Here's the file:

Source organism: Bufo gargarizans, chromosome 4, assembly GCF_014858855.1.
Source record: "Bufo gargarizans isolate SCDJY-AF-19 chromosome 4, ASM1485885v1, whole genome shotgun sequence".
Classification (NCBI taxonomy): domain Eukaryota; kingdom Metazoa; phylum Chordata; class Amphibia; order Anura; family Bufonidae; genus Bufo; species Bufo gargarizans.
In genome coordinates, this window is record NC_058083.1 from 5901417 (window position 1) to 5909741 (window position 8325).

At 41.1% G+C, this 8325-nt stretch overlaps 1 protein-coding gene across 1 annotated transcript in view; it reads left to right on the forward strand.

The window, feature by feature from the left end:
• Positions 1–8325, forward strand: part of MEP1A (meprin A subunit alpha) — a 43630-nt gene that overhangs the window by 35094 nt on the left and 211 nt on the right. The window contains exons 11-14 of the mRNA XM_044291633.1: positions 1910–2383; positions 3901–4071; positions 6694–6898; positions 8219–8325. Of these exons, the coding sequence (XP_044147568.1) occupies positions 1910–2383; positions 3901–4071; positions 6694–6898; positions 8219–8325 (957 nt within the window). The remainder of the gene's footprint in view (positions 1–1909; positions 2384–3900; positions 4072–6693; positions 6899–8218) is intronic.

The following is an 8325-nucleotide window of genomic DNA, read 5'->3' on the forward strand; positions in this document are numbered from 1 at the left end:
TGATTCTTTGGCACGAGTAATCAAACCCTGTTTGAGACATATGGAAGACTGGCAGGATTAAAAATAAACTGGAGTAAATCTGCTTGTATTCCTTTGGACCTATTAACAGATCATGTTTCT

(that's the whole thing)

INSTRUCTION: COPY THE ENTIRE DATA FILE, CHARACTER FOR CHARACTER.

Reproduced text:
Source organism: Bufo gargarizans, chromosome 4, assembly GCF_014858855.1.
Source record: "Bufo gargarizans isolate SCDJY-AF-19 chromosome 4, ASM1485885v1, whole genome shotgun sequence".
Classification (NCBI taxonomy): domain Eukaryota; kingdom Metazoa; phylum Chordata; class Amphibia; order Anura; family Bufonidae; genus Bufo; species Bufo gargarizans.
In genome coordinates, this window is record NC_058083.1 from 5901417 (window position 1) to 5909741 (window position 8325).

At 41.1% G+C, this 8325-nt stretch overlaps 1 protein-coding gene across 1 annotated transcript in view; it reads left to right on the forward strand.

The window, feature by feature from the left end:
• Positions 1–8325, forward strand: part of MEP1A (meprin A subunit alpha) — a 43630-nt gene that overhangs the window by 35094 nt on the left and 211 nt on the right. The window contains exons 11-14 of the mRNA XM_044291633.1: positions 1910–2383; positions 3901–4071; positions 6694–6898; positions 8219–8325. Of these exons, the coding sequence (XP_044147568.1) occupies positions 1910–2383; positions 3901–4071; positions 6694–6898; positions 8219–8325 (957 nt within the window). The remainder of the gene's footprint in view (positions 1–1909; positions 2384–3900; positions 4072–6693; positions 6899–8218) is intronic.

The following is an 8325-nucleotide window of genomic DNA, read 5'->3' on the forward strand; positions in this document are numbered from 1 at the left end:
TGATTCTTTGGCACGAGTAATCAAACCCTGTTTGAGACATATGGAAGACTGGCAGGATTAAAAATAAACTGGAGTAAATCTGCTTGTATTCCTTTGGACCTATTAACAGATCATGTTTCT